Information Frictions in Government-Firm Relationships

Public procurement of goods and services has the potential to be a key driver of private sector development. Yet, a number of frictions in the relationships between governments and firms make achieving an efficient allocation of resources difficult. This project takes place in Uganda, where access to finance, corruption, and information are significant barriers to efficient public procurement. The primary focus of this project is centred around information frictions and it will provide the first comprehensive understanding of the market for government contracts in a low-income country, with an emphasis on understanding what are the main challenges to the participation of firms in the procurement process and to the competitiveness and efficiency of public procurement.

Emanuele Colonnelli et al. pursue two main objectives in this research. First, they will generate a uniquely rich micro-level dataset on a large set of high-growth firms that are in the position of doing business with the government. Second, through the design of a novel randomised controlled trial in collaboration with the government, they seek to causally identify the effect of alleviating a key economic friction in the interaction between government and firms - lack of information. Their intervention involves organising one-to-one meetings between procurement officials and various sets of firms to give both parties the opportunity to ask questions and obtain relevant information that they would be unable to obtain otherwise. Thanks to the researchers' collaboration with the Public Procurement and Disposal of Public Assets Authority, they have access to administrative data covering the universe of public procurement contracts and bids since 2010, which they will combine with newly digitised data on contract performance assessed from anti-corruption audits, and administrative and survey information on public entities and procurement officials.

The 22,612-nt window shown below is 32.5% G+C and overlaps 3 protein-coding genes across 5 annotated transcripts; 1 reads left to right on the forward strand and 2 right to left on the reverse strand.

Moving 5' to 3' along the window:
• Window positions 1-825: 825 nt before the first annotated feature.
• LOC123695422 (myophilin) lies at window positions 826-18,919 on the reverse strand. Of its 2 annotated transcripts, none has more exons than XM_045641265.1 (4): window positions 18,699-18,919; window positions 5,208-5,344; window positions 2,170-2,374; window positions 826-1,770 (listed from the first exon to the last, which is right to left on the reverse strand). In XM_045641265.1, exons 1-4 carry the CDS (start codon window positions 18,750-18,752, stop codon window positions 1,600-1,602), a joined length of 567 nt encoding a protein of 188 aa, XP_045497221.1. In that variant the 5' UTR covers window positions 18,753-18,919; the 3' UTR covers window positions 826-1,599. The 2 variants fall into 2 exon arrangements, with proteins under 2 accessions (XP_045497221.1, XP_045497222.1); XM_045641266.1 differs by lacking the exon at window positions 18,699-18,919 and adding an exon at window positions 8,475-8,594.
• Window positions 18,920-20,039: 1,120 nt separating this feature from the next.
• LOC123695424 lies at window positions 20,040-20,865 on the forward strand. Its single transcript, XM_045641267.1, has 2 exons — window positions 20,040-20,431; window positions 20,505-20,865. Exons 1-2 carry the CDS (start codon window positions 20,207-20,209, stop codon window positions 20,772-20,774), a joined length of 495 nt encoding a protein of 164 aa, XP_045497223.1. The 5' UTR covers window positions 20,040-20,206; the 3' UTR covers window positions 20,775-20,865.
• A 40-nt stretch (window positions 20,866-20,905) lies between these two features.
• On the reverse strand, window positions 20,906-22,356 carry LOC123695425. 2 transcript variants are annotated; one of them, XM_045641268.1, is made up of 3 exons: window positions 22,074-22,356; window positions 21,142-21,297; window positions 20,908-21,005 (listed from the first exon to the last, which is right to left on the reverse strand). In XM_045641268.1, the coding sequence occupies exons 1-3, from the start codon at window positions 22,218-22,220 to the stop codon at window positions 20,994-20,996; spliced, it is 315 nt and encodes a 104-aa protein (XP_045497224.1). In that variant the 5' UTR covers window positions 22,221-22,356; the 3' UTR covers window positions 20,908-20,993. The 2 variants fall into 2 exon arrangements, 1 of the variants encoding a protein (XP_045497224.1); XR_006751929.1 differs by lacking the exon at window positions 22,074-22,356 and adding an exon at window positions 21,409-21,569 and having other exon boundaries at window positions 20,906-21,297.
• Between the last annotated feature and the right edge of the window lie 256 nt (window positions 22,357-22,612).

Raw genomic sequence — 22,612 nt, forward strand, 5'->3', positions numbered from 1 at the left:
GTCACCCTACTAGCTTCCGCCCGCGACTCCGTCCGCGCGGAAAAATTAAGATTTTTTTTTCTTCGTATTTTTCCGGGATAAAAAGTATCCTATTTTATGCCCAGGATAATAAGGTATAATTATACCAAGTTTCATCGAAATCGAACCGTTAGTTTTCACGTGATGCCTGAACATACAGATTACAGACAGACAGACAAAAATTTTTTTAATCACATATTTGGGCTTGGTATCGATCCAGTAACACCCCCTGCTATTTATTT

The motivation for the project stems from the first-order policy interest in the role of public procurement for private sector development in low-income countries. The World Bank considers public procurement “an essential element of the poverty reduction focus," and emphasises how “transparent and accountable public procurement systems have the power to catalyze private sector development by opening access to business opportunities, improving the business and investment environment, enhancing competition, and promoting economic growth." This project is based on the goal of increasing transparency in public procurement, and developing capacity building initiatives that target the public and private sector simultaneously.


Emanuele Colonnelli

University of Chicago

Francesco Loiacono

European Bank for Reconstruction and Development (EBRD)

Edwin Muhumuza

Public Procurement and Disposal of Public Assets Authority

Edoardo Teso

Northwestern University